July 11, 2018  |  by: Revée Needham - Colgate University Upstate Institute Summer Field School Fellow
Celebrating #PlasticFreeJuly |10 Simple Things You Can Do
Across the world, people from 150 nations have signed up to take part in Plastic Free July to tackle this issue. Are you ready to reduce plastic in your life?
July 5, 2018  |  by: Rocci Aguirre - Adirondack Council Director of Conservation
Heat Stress Can Kill Trout In the Warmer Months - The Perils of Fishing When the Temps Rise
As July ushers in warmer than usual temperatures in the mountains of the Adirondacks, it is only natural to want to be near the water. With an abundance of cool rivers and streams, the Park is home to some of the best water based recreation in New York State. For many, the idea of throwing on a pair of swimming trunks and grabbing a fishing pole to go chase some trout on a shady little stream is part of the summer ritual. But what seems like innocent fun can have lethal consequences, especially if you are not planning on keeping what you catch.
July 3, 2018  |  by: Lisa M. Genier - Adirondack Council Program Analyst
10 Facts About Hummingbirds – And other interesting tidbits
I've always loved hummingbirds. They are interesting creatures and have many unique qualities. Some of these qualities are physical features, others are quirky behaviors. I bet you know a few of these, but others may surprise you. Read on to find learn about the world's tiniest bird.
June 28, 2018  |  by: Meg Desmond - Adirondack Council Clarence Petty Intern
Invasive Species in the Adirondacks | How You Can Help
Invasive species are harmful to ecological, economic and human health. Invasive species are those that are not native to a particular area but are spread there through accidental or intentional means. Humans are the main contributors to this, as we regularly travel throughout different habitats, inadvertently bringing invasives along with us. Once invasives are introduced to a new environment, their populations grow quickly due to a lack of natural predators. Learn how you can identify invasive species in the Adirondacks and do your part to stop the spread.
June 26, 2018  |  by: Tyler Frakes - Adirondack Council Membership Director
A Year of Adirondack Advocacy | Cleaner Water & Air & Expanded Wilderness
For over 40 years, the Adirondack Council has been an effective, non-partisan advocate for the Adirondacks. In both Albany and the Adirondacks, our conservation advocacy and education is ongoing. Looking back over this past fiscal year, we’ve accomplished a lot of good for the Adirondacks. We owe thanks to our tens of thousands of advocates across the nation who support our mission and vision and count on the Council to be the watchdog for the Adirondack Park.
June 25, 2018  |  by: Kevin Chlad - Adirondack Council Director of Government Relations
Adirondack Conservation Progress Stalls in the 2018 Legislative Session
The New York State Legislative Session quietly came to a close June 20, with a lot of work left undone for the Adirondacks. There were some positive things in the state budget that passed near the end of March, but most of the rest of Adirondack conservation agenda was left on the table.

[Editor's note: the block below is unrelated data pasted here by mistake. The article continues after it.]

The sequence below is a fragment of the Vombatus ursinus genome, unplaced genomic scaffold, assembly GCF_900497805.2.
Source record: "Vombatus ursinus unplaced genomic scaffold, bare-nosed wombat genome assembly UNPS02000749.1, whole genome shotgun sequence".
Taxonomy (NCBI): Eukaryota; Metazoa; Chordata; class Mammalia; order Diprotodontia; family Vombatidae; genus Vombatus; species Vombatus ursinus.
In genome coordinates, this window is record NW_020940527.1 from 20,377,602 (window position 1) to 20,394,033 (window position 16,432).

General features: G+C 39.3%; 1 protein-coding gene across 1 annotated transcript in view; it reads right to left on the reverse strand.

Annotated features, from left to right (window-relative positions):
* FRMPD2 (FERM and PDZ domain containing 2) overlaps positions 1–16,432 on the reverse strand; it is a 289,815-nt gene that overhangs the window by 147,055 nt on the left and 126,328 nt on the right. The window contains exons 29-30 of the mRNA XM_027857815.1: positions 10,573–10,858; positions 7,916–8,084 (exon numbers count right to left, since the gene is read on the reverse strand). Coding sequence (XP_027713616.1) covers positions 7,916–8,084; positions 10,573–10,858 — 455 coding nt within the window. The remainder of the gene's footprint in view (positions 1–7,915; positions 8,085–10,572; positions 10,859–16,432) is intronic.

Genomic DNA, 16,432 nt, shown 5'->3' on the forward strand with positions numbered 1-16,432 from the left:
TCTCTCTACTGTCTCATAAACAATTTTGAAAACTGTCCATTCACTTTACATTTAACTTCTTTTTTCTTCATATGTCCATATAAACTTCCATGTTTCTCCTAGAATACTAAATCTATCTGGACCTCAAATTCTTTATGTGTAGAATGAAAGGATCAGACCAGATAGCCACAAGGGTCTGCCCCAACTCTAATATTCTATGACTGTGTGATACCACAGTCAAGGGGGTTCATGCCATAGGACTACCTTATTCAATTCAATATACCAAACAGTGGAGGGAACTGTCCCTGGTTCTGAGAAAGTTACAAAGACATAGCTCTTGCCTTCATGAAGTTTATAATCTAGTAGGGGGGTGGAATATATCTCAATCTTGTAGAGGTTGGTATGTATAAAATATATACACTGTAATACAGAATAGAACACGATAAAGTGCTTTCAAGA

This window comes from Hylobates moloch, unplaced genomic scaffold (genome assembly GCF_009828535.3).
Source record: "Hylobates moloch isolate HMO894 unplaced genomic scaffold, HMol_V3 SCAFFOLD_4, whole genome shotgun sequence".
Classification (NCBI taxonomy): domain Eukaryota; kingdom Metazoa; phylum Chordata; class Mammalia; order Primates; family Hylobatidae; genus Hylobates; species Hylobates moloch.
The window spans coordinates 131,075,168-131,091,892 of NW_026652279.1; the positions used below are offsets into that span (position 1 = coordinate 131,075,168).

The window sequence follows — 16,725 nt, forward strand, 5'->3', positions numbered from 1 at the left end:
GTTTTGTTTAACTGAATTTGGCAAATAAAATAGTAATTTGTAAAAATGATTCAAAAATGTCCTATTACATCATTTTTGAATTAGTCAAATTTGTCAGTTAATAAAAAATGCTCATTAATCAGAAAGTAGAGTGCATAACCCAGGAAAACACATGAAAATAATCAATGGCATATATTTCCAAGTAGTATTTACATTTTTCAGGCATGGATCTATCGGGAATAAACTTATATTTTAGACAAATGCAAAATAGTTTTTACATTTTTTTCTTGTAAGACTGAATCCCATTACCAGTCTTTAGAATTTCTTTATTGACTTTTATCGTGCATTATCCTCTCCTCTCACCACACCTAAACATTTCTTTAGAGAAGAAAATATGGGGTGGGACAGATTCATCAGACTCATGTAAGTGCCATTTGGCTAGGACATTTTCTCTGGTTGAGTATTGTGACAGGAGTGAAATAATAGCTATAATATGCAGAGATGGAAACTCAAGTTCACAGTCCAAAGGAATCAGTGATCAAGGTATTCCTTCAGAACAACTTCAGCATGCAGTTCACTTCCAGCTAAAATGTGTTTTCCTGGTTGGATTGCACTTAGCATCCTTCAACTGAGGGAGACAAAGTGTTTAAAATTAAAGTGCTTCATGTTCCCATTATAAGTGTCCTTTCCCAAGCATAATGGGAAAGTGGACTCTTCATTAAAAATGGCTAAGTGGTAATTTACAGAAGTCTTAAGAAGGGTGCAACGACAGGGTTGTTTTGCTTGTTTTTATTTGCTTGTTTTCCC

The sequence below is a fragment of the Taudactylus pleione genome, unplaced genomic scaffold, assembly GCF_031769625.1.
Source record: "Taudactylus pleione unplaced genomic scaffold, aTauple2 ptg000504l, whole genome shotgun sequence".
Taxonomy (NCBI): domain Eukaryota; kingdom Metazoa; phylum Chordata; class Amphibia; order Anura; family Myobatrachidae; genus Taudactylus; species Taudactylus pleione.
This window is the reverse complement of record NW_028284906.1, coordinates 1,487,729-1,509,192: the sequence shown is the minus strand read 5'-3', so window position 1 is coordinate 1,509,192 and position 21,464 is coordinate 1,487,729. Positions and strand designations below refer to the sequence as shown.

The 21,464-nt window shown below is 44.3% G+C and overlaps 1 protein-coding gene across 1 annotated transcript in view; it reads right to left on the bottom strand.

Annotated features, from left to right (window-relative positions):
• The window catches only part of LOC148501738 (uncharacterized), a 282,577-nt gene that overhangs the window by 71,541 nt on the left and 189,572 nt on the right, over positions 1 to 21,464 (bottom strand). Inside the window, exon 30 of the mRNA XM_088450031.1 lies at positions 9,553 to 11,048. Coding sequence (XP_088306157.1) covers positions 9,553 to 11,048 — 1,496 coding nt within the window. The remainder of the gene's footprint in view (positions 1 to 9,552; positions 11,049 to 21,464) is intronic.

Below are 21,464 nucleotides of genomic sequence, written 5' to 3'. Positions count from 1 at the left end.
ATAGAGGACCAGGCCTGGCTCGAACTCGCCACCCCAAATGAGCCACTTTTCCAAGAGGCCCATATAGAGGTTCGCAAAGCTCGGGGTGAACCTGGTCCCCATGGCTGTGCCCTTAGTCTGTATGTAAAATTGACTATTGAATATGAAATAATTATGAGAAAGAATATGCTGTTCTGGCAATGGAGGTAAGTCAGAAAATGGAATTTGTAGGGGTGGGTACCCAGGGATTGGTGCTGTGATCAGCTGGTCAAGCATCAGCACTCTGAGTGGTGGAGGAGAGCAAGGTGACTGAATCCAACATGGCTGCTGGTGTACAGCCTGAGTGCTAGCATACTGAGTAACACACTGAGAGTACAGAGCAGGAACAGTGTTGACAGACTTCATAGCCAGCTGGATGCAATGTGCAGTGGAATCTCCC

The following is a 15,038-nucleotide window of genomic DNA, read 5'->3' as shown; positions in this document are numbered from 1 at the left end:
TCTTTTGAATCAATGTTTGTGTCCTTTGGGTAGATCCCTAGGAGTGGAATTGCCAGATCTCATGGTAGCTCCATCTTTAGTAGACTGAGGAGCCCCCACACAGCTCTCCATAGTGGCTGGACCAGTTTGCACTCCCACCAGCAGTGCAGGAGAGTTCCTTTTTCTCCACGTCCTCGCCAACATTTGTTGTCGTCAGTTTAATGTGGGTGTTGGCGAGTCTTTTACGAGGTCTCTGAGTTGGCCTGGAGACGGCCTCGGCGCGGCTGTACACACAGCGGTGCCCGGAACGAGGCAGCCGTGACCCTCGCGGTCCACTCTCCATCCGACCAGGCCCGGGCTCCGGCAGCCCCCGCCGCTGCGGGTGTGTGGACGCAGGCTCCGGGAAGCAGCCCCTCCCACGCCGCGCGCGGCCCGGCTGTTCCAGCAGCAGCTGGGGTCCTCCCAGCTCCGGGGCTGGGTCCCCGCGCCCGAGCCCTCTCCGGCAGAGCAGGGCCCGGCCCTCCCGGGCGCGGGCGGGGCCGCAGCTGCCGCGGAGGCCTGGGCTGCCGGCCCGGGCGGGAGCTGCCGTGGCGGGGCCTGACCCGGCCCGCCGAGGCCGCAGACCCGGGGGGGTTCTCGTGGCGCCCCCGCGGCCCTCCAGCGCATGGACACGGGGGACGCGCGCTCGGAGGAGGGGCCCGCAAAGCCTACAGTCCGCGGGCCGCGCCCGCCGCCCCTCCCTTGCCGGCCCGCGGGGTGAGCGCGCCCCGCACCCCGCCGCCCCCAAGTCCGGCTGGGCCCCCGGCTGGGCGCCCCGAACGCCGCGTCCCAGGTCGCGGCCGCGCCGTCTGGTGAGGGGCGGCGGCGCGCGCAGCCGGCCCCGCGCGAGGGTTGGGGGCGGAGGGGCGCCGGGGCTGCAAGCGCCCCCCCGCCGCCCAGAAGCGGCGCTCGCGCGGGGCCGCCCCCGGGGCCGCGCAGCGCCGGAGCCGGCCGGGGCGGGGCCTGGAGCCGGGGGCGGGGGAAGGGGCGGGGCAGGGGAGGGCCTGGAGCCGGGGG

June 19, 2018  |  by: Dana Mancini - Adirondack Council Advocacy and Outreach Assistant
5 Things You Need to Know | June ADK Conservation News
Adirondack Conservation News is a collection of the most current events taking place in New York’s Adirondack Park. It aims to highlight both threats and opportunities concerning the Park’s ecological integrity, wild character and community vibrancy. Here's the June edition.
June 18, 2018  |  by: Lisa M. Genier - Adirondack Council Program Analyst
Don't Get
With the arrival of warmer weather, we're all anxious to get outside and have some fun. But we must be on the look-out for the tiny creatures that can make us and our pets sick…ticks! Unfortunately, ticks and tick-borne illnesses are on the rise. So now more than ever, we must be vigilant to protect ourselves, our families and our furry friends from ticks and the diseases they can pass on.
June 13, 2018  |  by: John Sheehan - Adirondack Council Director of Communications
Road Salt Contamination Serious, Prompts State Pilot Program
With more than 5,000 miles of public highways in the Adirondack Park, even small decisions about seasonal maintenance can have a major impact on the Park’s long term health. A recent study by Paul Smith’s College Adirondack Watershed Institute (AWI) of 358 private wells across the Adirondack Park found that salt used to clear ice and snow from roads in the wintertime is contaminating groundwater and seeping into private wells at an alarming rate.
June 12, 2018  |  by: Adirondack Council Staff
Meet Revée Needham the Council's Fellow from Colgate University
The Adirondack Council is pleased to welcome Revée Needham as our Colgate University Upstate Institute Summer Field School Fellow who is working in our Elizabethtown office. Enjoy the blog that Revée wrote to introduce herself.

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